Though it’s such a random attraction, I ended up loving this place more than I should have!
This is clearly a tourist-made area but it’s so cute.
It’s on your way to the Pai Canyon, so you may as well stop off since it won’t cost you anything either.
In season, they grow strawberries here, but it was “off-season” when we were there.
However, they sell the most delicious strawberry wine I have ever tasted, and strawberry vodka which is equally as nice; we even bought some for Bradley’s parents as a Christmas gift.
As well as getting tipsy, you can get pictures on big, bright oversized plastic strawberries, grab a coffee or a strawberry smoothie, or even swing into the air on a mini ride.
It’s a random place, but that’s what makes it so unique! I doubt you will have ever visited somewhere like ‘Love Strawberry Pai’ before.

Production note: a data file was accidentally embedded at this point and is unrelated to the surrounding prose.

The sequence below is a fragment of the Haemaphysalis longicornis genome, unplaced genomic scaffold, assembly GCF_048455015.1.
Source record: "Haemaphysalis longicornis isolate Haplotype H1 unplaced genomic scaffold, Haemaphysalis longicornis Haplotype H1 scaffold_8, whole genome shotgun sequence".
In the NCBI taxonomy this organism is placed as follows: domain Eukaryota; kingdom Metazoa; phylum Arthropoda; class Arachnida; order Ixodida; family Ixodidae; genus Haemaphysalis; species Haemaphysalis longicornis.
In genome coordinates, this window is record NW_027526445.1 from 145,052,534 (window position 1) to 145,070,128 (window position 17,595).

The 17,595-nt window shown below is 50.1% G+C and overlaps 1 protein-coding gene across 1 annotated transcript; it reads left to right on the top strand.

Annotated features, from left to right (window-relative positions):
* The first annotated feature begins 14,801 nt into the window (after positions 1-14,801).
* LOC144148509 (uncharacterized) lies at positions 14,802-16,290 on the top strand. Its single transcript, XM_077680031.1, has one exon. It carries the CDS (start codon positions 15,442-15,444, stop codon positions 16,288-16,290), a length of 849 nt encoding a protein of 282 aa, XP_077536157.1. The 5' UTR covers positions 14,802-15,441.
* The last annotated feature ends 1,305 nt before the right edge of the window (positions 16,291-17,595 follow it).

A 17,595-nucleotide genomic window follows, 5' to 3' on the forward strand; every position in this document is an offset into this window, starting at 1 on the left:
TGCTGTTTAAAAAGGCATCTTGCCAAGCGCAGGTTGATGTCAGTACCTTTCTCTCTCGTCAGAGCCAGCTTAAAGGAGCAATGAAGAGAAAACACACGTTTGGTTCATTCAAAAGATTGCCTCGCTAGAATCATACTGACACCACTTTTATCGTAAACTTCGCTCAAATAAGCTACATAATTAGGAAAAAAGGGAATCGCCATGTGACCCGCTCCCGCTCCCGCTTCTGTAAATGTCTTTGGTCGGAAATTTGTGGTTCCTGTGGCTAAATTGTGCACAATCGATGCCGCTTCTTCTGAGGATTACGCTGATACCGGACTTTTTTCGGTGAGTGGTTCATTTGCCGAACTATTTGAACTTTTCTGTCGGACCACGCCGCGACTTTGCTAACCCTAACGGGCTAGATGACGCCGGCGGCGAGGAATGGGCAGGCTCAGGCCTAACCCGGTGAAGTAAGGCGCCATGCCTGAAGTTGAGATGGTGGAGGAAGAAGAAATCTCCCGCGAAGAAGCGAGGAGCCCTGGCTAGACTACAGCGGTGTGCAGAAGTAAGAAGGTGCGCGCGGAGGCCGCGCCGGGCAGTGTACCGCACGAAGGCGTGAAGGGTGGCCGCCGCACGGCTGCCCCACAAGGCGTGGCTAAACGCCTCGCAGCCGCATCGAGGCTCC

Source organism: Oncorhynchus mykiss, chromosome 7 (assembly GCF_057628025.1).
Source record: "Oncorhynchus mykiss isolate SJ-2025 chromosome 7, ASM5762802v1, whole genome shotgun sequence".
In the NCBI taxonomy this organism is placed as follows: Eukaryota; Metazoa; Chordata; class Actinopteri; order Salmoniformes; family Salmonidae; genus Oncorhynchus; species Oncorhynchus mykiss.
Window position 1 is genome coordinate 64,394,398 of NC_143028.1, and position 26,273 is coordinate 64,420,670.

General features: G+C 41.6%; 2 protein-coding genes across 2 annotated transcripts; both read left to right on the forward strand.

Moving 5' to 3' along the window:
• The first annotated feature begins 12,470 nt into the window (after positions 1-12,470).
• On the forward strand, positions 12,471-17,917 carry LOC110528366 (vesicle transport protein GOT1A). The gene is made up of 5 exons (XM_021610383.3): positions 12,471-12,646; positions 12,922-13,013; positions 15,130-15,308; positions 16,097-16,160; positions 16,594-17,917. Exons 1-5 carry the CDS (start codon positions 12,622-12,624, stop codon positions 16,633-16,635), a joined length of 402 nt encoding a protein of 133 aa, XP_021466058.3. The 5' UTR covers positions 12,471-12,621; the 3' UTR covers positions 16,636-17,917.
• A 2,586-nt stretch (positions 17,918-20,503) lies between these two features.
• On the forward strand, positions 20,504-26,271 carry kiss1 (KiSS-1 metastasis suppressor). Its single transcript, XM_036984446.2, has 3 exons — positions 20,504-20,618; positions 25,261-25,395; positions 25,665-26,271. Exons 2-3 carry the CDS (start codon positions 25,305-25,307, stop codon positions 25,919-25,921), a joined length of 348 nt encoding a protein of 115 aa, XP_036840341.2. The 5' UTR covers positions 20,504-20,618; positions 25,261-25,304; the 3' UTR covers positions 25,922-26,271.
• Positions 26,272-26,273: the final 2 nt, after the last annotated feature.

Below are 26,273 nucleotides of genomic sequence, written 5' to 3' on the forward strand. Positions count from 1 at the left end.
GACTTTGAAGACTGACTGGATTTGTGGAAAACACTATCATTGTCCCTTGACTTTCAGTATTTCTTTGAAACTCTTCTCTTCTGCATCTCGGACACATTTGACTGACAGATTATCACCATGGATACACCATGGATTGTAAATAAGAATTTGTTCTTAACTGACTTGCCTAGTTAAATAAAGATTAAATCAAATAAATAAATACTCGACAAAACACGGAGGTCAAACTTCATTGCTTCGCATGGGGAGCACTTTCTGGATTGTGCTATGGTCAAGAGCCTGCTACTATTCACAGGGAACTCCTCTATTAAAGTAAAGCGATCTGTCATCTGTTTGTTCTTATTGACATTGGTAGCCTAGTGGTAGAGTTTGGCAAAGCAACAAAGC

Okay, this was probably one of my absolute favourite things to do in Pai; mainly because we drove past it randomly and thought “what’s that?”.
It’s not a waterpark in your traditional sense...rather it’s a massive swimming pool filled with massive inflatable courses to try and tackle and a big massive “bouncy” water slide to climb on top and slide down.
We were intrigued, so we pulled over to find a price.
It didn’t even look like it was open...no one was there.
We put our bags in some random lockers (that had no locks) and headed towards what looked like a bar.
There was a guy there and he told us it was open. I can’t remember the exact price...but I’m pretty sure it was around 150 baht.
We thought at that price, “we are going in!”
And in the end, we had SOOO much fun, with a whole assault course all to ourselves!